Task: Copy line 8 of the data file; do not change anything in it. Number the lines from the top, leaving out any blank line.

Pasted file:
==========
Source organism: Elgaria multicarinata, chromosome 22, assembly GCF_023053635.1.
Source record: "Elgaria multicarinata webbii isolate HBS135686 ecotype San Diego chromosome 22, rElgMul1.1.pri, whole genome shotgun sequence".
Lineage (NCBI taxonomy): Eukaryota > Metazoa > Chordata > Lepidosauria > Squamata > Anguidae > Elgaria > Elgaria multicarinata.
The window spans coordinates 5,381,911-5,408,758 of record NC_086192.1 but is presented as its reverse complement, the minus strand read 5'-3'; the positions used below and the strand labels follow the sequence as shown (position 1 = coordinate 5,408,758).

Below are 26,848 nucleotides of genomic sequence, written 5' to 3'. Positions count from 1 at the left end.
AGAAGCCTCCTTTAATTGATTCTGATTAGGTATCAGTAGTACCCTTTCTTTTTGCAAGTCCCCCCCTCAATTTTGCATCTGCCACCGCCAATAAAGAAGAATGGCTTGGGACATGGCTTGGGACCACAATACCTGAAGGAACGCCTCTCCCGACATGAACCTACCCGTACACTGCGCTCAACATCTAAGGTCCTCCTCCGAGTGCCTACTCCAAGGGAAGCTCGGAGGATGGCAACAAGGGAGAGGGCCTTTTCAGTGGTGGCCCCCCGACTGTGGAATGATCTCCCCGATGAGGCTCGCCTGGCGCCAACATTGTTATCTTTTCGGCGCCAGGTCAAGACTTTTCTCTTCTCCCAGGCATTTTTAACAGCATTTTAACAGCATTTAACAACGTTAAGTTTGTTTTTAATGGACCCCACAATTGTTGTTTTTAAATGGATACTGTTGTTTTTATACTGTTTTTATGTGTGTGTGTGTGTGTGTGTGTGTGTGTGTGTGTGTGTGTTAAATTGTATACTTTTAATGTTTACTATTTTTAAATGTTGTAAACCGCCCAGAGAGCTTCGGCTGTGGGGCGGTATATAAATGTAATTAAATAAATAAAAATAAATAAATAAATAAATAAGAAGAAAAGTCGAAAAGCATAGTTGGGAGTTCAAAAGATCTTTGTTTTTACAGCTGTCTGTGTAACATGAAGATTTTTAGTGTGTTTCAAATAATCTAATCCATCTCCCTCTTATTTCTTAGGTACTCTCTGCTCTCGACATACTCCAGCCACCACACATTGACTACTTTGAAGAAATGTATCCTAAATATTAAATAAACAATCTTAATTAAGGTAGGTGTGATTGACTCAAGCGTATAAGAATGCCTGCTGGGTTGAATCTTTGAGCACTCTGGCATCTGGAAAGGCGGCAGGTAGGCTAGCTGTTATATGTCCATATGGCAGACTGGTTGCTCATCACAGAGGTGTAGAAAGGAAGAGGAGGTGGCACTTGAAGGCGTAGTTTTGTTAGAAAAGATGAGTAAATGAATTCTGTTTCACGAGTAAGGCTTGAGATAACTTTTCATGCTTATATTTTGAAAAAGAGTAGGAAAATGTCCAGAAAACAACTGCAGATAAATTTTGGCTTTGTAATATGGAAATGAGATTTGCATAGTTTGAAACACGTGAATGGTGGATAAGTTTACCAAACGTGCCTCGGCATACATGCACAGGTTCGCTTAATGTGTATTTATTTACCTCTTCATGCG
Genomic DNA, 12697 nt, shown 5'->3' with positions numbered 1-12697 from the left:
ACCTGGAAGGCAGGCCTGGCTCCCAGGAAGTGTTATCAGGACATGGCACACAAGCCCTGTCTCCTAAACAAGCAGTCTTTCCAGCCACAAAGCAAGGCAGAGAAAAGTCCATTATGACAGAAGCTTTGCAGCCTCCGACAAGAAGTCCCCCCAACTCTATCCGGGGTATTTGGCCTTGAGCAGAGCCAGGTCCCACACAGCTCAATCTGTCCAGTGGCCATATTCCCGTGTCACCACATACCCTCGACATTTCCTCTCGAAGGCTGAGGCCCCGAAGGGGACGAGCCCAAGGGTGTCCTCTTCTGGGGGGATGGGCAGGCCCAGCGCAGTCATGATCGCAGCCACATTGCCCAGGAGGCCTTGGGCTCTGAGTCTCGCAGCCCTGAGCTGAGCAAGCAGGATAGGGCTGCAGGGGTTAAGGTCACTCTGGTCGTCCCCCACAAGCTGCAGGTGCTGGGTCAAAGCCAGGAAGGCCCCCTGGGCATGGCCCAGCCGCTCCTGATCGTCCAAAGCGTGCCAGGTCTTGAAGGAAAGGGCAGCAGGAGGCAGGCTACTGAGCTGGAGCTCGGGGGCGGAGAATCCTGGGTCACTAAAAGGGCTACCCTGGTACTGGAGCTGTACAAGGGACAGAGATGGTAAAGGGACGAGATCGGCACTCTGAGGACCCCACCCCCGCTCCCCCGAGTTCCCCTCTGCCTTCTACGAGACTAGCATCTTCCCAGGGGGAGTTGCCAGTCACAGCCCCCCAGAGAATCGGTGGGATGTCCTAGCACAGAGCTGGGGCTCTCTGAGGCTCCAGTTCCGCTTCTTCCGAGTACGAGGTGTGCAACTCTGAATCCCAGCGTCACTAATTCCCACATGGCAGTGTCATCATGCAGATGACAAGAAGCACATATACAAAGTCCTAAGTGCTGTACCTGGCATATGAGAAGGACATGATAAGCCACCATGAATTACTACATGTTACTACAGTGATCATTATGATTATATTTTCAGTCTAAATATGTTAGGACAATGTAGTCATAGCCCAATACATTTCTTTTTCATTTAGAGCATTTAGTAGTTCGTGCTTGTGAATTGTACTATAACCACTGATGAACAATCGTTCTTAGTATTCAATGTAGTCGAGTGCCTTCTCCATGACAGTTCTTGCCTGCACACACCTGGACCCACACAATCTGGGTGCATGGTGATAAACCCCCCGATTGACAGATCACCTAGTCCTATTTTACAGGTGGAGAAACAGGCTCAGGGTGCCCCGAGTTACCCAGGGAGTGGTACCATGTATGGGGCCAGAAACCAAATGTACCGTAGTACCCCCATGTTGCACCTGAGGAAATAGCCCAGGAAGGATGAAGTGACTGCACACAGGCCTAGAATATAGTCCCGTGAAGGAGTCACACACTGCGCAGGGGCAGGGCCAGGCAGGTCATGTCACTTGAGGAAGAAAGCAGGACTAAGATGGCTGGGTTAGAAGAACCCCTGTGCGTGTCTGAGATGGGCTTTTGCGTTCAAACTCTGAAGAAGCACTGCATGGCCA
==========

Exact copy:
ACCTGGAAGGCAGGCCTGGCTCCCAGGAAGTGTTATCAGGACATGGCACACAAGCCCTGTCTCCTAAACAAGCAGTCTTTCCAGCCACAAAGCAAGGCAGAGAAAAGTCCATTATGACAGAAGCTTTGCAGCCTCCGACAAGAAGTCCCCCCAACTCTATCCGGGGTATTTGGCCTTGAGCAGAGCCAGGTCCCACACAGCTCAATCTGTCCAGTGGCCATATTCCCGTGTCACCACATACCCTCGACATTTCCTCTCGAAGGCTGAGGCCCCGAAGGGGACGAGCCCAAGGGTGTCCTCTTCTGGGGGGATGGGCAGGCCCAGCGCAGTCATGATCGCAGCCACATTGCCCAGGAGGCCTTGGGCTCTGAGTCTCGCAGCCCTGAGCTGAGCAAGCAGGATAGGGCTGCAGGGGTTAAGGTCACTCTGGTCGTCCCCCACAAGCTGCAGGTGCTGGGTCAAAGCCAGGAAGGCCCCCTGGGCATGGCCCAGCCGCTCCTGATCGTCCAAAGCGTGCCAGGTCTTGAAGGAAAGGGCAGCAGGAGGCAGGCTACTGAGCTGGAGCTCGGGGGCGGAGAATCCTGGGTCACTAAAAGGGCTACCCTGGTACTGGAGCTGTACAAGGGACAGAGATGGTAAAGGGACGAGATCGGCACTCTGAGGACCCCACCCCCGCTCCCCCGAGTTCCCCTCTGCCTTCTACGAGACTAGCATCTTCCCAGGGGGAGTTGCCAGTCACAGCCCCCCAGAGAATCGGTGGGATGTCCTAGCACAGAGCTGGGGCTCTCTGAGGCTCCAGTTCCGCTTCTTCCGAGTACGAGGTGTGCAACTCTGAATCCCAGCGTCACTAATTCCCACATGGCAGTGTCATCATGCAGATGACAAGAAGCACATATACAAAGTCCTAAGTGCTGTACCTGGCATATGAGAAGGACATGATAAGCCACCATGAATTACTACATGTTACTACAGTGATCATTATGATTATATTTTCAGTCTAAATATGTTAGGACAATGTAGTCATAGCCCAATACATTTCTTTTTCATTTAGAGCATTTAGTAGTTCGTGCTTGTGAATTGTACTATAACCACTGATGAACAATCGTTCTTAGTATTCAATGTAGTCGAGTGCCTTCTCCATGACAGTTCTTGCCTGCACACACCTGGACCCACACAATCTGGGTGCATGGTGATAAACCCCCCGATTGACAGATCACCTAGTCCTATTTTACAGGTGGAGAAACAGGCTCAGGGTGCCCCGAGTTACCCAGGGAGTGGTACCATGTATGGGGCCAGAAACCAAATGTACCGTAGTACCCCCATGTTGCACCTGAGGAAATAGCCCAGGAAGGATGAAGTGACTGCACACAGGCCTAGAATATAGTCCCGTGAAGGAGTCACACACTGCGCAGGGGCAGGGCCAGGCAGGTCATGTCACTTGAGGAAGAAAGCAGGACTAAGATGGCTGGGTTAGAAGAACCCCTGTGCGTGTCTGAGATGGGCTTTTGCGTTCAAACTCTGAAGAAGCACTGCATGGCCA